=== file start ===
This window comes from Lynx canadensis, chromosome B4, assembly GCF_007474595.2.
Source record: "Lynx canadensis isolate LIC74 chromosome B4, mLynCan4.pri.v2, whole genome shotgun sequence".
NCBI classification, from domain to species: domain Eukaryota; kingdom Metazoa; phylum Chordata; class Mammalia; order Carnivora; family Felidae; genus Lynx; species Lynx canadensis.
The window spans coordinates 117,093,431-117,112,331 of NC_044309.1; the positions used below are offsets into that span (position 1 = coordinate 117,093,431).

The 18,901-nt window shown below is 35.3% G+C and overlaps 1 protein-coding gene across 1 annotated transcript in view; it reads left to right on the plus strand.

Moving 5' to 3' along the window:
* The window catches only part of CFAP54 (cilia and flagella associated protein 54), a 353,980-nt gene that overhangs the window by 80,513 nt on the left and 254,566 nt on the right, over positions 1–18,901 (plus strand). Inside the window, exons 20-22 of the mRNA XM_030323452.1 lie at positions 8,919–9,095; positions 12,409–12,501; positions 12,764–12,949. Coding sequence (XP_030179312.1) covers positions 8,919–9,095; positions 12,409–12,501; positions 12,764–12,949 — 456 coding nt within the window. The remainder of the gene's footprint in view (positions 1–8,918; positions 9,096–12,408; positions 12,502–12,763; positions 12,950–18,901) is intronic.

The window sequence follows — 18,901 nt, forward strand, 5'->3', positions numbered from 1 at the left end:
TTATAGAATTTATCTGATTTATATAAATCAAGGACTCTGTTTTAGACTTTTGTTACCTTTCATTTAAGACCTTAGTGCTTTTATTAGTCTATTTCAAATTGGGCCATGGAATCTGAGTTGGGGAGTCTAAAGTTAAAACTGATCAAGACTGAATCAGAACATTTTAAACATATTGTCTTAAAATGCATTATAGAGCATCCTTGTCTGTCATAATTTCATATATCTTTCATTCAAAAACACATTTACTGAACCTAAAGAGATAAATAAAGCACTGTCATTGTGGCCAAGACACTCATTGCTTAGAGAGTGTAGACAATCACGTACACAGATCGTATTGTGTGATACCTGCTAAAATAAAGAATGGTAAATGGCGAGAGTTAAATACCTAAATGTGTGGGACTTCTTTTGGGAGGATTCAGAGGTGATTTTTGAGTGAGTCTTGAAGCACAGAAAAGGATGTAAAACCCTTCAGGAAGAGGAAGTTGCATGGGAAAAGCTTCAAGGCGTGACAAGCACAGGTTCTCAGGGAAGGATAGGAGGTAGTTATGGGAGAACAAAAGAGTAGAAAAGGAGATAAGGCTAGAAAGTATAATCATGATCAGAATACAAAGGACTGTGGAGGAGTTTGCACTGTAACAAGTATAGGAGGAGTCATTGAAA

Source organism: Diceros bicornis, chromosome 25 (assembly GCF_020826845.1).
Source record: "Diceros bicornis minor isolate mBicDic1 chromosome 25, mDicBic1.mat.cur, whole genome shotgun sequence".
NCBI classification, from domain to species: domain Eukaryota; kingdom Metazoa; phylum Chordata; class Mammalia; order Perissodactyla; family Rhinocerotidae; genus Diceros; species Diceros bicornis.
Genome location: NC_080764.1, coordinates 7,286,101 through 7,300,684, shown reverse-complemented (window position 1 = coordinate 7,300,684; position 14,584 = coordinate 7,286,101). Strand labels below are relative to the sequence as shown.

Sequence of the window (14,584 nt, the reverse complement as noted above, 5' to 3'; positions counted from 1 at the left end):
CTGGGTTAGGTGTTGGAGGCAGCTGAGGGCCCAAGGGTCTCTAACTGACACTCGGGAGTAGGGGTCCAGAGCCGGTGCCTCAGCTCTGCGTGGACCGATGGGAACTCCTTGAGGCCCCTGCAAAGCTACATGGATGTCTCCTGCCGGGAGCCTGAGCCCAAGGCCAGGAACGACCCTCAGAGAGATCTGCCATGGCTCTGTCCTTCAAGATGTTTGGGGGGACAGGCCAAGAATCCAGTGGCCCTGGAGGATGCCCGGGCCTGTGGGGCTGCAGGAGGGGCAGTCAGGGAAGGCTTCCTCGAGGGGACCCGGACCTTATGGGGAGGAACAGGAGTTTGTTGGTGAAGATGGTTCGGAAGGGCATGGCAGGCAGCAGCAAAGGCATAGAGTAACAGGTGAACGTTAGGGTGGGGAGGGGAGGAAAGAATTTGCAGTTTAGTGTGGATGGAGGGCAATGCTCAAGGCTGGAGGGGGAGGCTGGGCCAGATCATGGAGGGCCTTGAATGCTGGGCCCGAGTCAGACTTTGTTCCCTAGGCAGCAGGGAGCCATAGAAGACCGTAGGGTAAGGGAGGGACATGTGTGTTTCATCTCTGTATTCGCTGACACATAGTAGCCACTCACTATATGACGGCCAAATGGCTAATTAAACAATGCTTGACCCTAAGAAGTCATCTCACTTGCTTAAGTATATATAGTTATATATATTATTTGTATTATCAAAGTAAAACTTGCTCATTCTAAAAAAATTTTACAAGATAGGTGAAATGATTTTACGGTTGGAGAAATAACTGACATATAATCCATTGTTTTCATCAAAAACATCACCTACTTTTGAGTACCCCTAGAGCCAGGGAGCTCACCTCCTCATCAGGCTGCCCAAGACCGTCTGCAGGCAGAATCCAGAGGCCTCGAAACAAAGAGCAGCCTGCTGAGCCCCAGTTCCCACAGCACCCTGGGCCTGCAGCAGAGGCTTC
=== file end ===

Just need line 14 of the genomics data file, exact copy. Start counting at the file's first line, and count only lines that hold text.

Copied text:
Sequence of the window (14,584 nt, the reverse complement as noted above, 5' to 3'; positions counted from 1 at the left end):